10 Commandments of Writing

As part of the final project for a class I recently took, which focused on various aspects of the writing life, I was instructed to compile 10 commandments for writing well. Each student in the class made a list, and each one turned out different from the next, proving that there is no one ideal method for how to write. We took our cues from similar lists made by established writers, such as Elmore Leonard, Neil Gaiman, John Steinbeck, Joyce Carol Oates, Kurt Vonnegut, Margaret Atwood, and Richard Bausch.

You can find a few of these lists online, perhaps at the websites of these authors. Reading and discussing the lists helped my class to understand that these are not hard and fast rules for writing. Some writers contradict each other; some tell you not to follow rules at all. These commandments are for the writer who made them.

So I want to preface my own list by saying that these commandments were written for me. They are things that I’ve learned over the years, which have helped me become a better writer, and which I try to adhere to. They won’t work for everyone. But maybe someone else will stumble across this list and find it useful. Maybe they’ll work for you, too.

Joanna Parypinski’s 10 Commandments of Writing

1. Forget that tired cliché, “show don’t tell.” It’s “show and tell.” Great fiction includes elements of both, and there are some things you really don’t need to show.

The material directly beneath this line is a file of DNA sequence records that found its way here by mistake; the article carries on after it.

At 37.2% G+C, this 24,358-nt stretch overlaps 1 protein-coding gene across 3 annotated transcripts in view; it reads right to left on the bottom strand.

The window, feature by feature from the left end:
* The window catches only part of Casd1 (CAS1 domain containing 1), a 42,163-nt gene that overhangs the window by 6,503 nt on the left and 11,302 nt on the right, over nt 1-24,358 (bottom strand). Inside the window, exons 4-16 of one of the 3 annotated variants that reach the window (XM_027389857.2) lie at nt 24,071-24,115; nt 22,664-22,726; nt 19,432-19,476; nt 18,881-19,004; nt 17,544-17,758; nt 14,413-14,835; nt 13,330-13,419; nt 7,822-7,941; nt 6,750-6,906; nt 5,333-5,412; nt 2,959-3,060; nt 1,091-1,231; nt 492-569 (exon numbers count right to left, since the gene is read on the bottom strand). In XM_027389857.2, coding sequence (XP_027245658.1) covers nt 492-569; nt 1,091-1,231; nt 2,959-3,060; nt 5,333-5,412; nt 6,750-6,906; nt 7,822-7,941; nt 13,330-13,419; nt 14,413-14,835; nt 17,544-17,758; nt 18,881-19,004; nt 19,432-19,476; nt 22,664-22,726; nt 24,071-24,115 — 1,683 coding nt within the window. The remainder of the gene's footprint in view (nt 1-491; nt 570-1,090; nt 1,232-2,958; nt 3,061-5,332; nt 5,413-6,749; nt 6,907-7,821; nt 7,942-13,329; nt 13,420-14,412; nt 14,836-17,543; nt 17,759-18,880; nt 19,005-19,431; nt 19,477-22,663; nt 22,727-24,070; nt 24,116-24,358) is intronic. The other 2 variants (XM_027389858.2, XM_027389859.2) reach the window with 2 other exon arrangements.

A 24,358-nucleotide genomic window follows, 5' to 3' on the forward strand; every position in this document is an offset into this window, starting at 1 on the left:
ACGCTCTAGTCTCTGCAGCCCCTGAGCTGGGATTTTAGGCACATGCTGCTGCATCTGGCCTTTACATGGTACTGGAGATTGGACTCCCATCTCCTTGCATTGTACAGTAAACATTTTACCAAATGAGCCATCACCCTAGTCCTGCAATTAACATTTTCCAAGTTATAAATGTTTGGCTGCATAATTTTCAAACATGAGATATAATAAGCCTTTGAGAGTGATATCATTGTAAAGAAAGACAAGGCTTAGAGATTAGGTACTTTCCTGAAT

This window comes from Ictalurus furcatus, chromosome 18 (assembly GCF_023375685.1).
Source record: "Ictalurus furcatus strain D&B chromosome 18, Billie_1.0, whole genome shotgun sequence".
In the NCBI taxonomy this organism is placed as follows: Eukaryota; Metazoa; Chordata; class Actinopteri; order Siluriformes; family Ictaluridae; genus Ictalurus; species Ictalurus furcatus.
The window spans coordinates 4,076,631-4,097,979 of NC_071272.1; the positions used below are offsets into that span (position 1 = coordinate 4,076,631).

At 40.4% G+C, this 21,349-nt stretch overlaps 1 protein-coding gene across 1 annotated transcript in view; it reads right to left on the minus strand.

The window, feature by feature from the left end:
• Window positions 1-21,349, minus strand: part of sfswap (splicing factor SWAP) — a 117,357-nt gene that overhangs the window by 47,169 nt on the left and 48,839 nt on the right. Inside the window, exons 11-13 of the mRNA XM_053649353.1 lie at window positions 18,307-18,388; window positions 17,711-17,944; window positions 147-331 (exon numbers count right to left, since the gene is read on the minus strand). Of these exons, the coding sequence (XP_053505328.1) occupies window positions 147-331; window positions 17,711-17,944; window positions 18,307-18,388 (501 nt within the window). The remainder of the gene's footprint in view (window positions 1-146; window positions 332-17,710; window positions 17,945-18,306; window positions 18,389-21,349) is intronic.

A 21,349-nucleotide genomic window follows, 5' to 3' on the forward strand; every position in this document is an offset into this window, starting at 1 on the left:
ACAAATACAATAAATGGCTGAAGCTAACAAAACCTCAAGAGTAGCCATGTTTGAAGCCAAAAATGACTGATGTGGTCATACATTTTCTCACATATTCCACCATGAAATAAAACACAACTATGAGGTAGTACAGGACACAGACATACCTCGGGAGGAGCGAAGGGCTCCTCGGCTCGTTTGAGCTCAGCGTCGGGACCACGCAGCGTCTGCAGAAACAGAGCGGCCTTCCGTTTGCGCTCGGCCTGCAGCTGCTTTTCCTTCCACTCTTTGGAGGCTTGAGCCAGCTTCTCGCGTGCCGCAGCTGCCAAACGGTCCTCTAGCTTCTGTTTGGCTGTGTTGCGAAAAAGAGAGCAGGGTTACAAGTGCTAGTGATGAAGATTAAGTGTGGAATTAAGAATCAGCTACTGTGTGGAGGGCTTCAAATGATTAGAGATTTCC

2. Speaking of clichés, forget that other one, too: “write what you know.” Write what you don’t know. I’m going to quote Richard Bausch again here, for he said it so elegantly: “Write to discover what you don’t know about what you thought you knew.”

3. Strive not for realism but for believability. However fantastical the tale, believable characters and emotions generate the strongest suspension of disbelief, and if these elements are believable, your reader will follow you anywhere. This is so important because we must remember that fiction is never reality.

4. One good noun/verb is worth ten good adjectives/adverbs. That’s not to say you should never use them, but use them sparingly. When they can be replaced or dismissed, do it.

5. Wherever possible, allow the characters to react in the way that feels most natural to them, without trying to direct the story to where you think it should go. If the characters are functioning, the story will go where it needs to go. Too much authorial navigation can seem contrived.

6. Forget the idea that there is a muse only using you as a conduit. You are the writer, and everything coming through your fingertips originated in your mind. This is your work. Don’t forget that. At the same time, try to disengage from yourself as much as possible and allow the story to take over.

7. A one-sentence description is almost always more powerful than a three-sentence description. Say what you want to say, but say it only once: the right way.

8. Make the reader feel something. Fear, hopelessness, hilarity, love, repugnance. If the reader feels nothing, no matter how literary or well-written the piece may be, then the story isn’t doing its job.

9. Revision is just as important as writing from scratch. Don’t burn yourself out on the first draft. Let it sit for a while and come back. But make sure you always come back. Don’t let it sit for too long, or it will die.

10. Just keep writing.

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